Saturday, October 16, 2010

More To That Legal Theme

Found in a report by Ethan Bronner:

Virtually the entire international community opposes the settlements. The vast majority of governments accept what the United Nations and the International Court of Justice in The Hague have declared — that the settlements violate international law. Israel says they are lawful because the Palestinians were not sovereign in the West Bank when it was conquered from Jordan in 1967. The United States and Japan take no stand on the settlements’ legality, according to spokesmen of their embassies in Israel, although they oppose them on policy grounds.

That reasoning is insufficient.

Here are some additional considerations:

a) The right of Jews to settle in all parts of the Land of Israel was first recognized by the international community in the 1922 League of Nations Mandate for Palestine. The purpose of the Mandate was to facilitate the establishment of a Jewish national home in the Jewish people's ancient homeland. Indeed, Article 6 of the Mandate provided for "close settlement by Jews on the land, including State lands not required for public use."

For more than a thousand years, the only time that Jewish settlement was prohibited in the West Bank was under the Jordanian occupation (1948-1967) that resulted from an armed invasion. During this period of Jordanian rule, which was not internationally recognized, Jordan eliminated the Jewish presence in the West Bank (as Egypt did in the Gaza Strip) and declared that the sale of land to Jews was a capital offense. It is untenable that this outrage could invalidate the right of Jews to establish homes in these areas, and accordingly, the legal titles to land that had already been acquired remain valid to this day.

b) Attempts have been made to claim that the settlements violate Article 49 of the Fourth Geneva Convention of 1949, which forbids a state from deporting or transferring "parts of its own civilian population into the territory it occupies." However, this allegation has no validity in law as Israeli citizens were neither deported nor transferred to the territories.

Although Israel has voluntarily taken upon itself the obligation to uphold the humanitarian provisions of the Fourth Geneva Convention, Israel maintains that the Convention (which deals with occupied territories) was not applicable to the disputed territory. As there had been no internationally recognized legal sovereign in either the West Bank or Gaza prior to the 1967 Six Day War, they cannot be considered to have become "occupied territory" when control passed into the hands of Israel.

Yet even if the Fourth Geneva Convention were to apply to the territories, Article 49 would not be relevant to the issue of Jewish settlements. The Convention was drafted immediately following the Second World War, against the background of the massive forced population transfers that occurred during that period. As the International Red Cross' authoritative commentary to the Convention confirms, Article 49 (entitled "Deportations, Transfers, Evacuations") was intended to prevent the forcible transfer of civilians, thereby protecting the local population from displacement. Israel has not forcibly transferred its citizens to the territory and the Convention does not place any prohibition on individuals voluntarily choosing their place of residence. [see here] Moreover, the settlements are not intended to displace Arab inhabitants, nor do they do so in practice.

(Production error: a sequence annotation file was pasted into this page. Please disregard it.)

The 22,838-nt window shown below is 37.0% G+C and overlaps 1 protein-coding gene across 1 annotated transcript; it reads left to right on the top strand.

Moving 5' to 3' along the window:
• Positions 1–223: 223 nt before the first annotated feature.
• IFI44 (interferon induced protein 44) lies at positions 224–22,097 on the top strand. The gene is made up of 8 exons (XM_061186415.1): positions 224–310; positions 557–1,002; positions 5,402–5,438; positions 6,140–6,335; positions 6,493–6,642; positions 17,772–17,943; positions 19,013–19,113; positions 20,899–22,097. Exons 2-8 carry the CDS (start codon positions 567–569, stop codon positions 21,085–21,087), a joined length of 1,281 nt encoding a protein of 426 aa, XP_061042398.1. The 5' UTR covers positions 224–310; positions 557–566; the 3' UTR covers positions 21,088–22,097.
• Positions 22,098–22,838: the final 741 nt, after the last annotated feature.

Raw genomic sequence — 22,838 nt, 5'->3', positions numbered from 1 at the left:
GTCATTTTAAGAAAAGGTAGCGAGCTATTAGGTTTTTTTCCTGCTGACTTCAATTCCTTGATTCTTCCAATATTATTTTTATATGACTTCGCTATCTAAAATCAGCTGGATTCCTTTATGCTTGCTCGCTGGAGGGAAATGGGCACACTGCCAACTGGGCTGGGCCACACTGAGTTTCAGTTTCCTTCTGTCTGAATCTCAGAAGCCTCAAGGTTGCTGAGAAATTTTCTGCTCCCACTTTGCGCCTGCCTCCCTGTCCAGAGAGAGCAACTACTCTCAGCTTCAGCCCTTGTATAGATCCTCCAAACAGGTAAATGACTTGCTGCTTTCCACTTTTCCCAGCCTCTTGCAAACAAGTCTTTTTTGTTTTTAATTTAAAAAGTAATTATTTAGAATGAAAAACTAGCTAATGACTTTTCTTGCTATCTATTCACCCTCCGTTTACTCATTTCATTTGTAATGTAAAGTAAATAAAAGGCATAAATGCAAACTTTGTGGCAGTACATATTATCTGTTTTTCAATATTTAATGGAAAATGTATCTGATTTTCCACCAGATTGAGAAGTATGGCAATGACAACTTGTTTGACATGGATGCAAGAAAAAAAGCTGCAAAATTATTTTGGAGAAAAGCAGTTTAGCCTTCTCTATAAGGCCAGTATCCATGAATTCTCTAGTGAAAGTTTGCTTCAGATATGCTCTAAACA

That was from here.

From here:

c) The territory of the West Bank and Gaza Strip was captured by Israel in a defensive war, which is a legal means to acquire territory under international law. In fact, Israel's seizing the land in 1967 was the only legal acquisition of the territory this century: the Jordanian occupation of the West Bank from 1947 to 1967, by contrast, had been the result of an offensive war in 1948 and was never recognized by the international community, including the Arab states, with the exception of Great Britain and Pakistan.

And this:

d) Professor Eugene Rostow, former Under-Secretary of State for Political Affairs has written: "the Jewish right of settlement in the area is equivalent in every way to the right of the local population to live there" (AJIL, 1990, vol. 84, p.72).

And this:

e) former U.S. State Department Legal Advisor Steven Schwebel, who also headed the International Court of Justice at The Hague, further support Israel's position. In 1970, three years after the UN passed Security Council Resolution 242, Schwebel argued that "Israel has better title in the territory that was Palestine, including the whole of Jerusalem (emphasis mine - D.D.), than Jordan and Egypt."



Your Correspondent said...

Of perhaps greater importance is the San Remo Conference of 1920. This is the original legal decision to assign the Palestine Mandate to Great Britain. This instrument was adopted by the League of Nations. It cannot be refuted as it also created Syria and Iraq.

The text is here.

See also this analysis, which discusses Palestine/Israel in greater detail.

YMedad said...

Sorry, but while the San Remo Conference is important as an indication of the intent of the Great Powers as regards allocating Palestine to England, it had not legal standing whatsoever.

mrzee said...

Under the Oslo Accords, Israel is in Judea and Samaria with the consent of the Palestinian Authority until a final status agreement. In fact, in Areas B and C the Israeli military is required for security. That can hardly be described as "occupation" any more than US presence in South Korea.